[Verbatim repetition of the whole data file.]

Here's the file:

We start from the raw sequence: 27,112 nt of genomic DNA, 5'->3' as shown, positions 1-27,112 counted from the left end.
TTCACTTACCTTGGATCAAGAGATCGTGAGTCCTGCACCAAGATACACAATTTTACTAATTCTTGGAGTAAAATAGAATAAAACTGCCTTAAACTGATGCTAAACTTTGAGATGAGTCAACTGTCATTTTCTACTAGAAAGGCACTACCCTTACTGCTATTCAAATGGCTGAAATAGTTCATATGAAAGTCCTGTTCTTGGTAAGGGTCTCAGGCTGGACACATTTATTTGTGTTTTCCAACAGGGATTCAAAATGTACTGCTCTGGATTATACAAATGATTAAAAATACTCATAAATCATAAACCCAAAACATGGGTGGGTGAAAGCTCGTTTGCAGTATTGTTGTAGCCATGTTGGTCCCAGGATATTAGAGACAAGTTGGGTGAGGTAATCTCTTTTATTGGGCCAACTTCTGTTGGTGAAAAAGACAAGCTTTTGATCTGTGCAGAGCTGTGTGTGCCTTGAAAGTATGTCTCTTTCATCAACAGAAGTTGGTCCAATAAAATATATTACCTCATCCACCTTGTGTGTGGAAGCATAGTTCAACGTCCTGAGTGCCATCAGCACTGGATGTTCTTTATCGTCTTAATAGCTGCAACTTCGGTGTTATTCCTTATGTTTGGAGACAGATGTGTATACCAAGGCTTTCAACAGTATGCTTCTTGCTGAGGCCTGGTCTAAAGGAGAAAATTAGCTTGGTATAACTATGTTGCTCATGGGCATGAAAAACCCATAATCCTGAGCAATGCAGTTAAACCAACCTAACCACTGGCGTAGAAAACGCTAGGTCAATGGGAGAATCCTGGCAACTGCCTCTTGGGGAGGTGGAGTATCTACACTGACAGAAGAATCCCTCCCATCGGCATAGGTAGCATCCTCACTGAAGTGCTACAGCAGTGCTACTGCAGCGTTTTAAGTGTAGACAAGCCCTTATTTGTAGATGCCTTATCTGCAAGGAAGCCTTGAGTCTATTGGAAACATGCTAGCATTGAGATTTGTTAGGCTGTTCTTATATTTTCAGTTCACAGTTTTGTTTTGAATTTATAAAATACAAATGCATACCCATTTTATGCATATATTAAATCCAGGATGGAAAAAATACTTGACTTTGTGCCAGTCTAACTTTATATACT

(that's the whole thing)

We start from the raw sequence: 27,112 nt of genomic DNA, 5'->3' as shown, positions 1-27,112 counted from the left end.
TTCACTTACCTTGGATCAAGAGATCGTGAGTCCTGCACCAAGATACACAATTTTACTAATTCTTGGAGTAAAATAGAATAAAACTGCCTTAAACTGATGCTAAACTTTGAGATGAGTCAACTGTCATTTTCTACTAGAAAGGCACTACCCTTACTGCTATTCAAATGGCTGAAATAGTTCATATGAAAGTCCTGTTCTTGGTAAGGGTCTCAGGCTGGACACATTTATTTGTGTTTTCCAACAGGGATTCAAAATGTACTGCTCTGGATTATACAAATGATTAAAAATACTCATAAATCATAAACCCAAAACATGGGTGGGTGAAAGCTCGTTTGCAGTATTGTTGTAGCCATGTTGGTCCCAGGATATTAGAGACAAGTTGGGTGAGGTAATCTCTTTTATTGGGCCAACTTCTGTTGGTGAAAAAGACAAGCTTTTGATCTGTGCAGAGCTGTGTGTGCCTTGAAAGTATGTCTCTTTCATCAACAGAAGTTGGTCCAATAAAATATATTACCTCATCCACCTTGTGTGTGGAAGCATAGTTCAACGTCCTGAGTGCCATCAGCACTGGATGTTCTTTATCGTCTTAATAGCTGCAACTTCGGTGTTATTCCTTATGTTTGGAGACAGATGTGTATACCAAGGCTTTCAACAGTATGCTTCTTGCTGAGGCCTGGTCTAAAGGAGAAAATTAGCTTGGTATAACTATGTTGCTCATGGGCATGAAAAACCCATAATCCTGAGCAATGCAGTTAAACCAACCTAACCACTGGCGTAGAAAACGCTAGGTCAATGGGAGAATCCTGGCAACTGCCTCTTGGGGAGGTGGAGTATCTACACTGACAGAAGAATCCCTCCCATCGGCATAGGTAGCATCCTCACTGAAGTGCTACAGCAGTGCTACTGCAGCGTTTTAAGTGTAGACAAGCCCTTATTTGTAGATGCCTTATCTGCAAGGAAGCCTTGAGTCTATTGGAAACATGCTAGCATTGAGATTTGTTAGGCTGTTCTTATATTTTCAGTTCACAGTTTTGTTTTGAATTTATAAAATACAAATGCATACCCATTTTATGCATATATTAAATCCAGGATGGAAAAAATACTTGACTTTGTGCCAGTCTAACTTTATATACT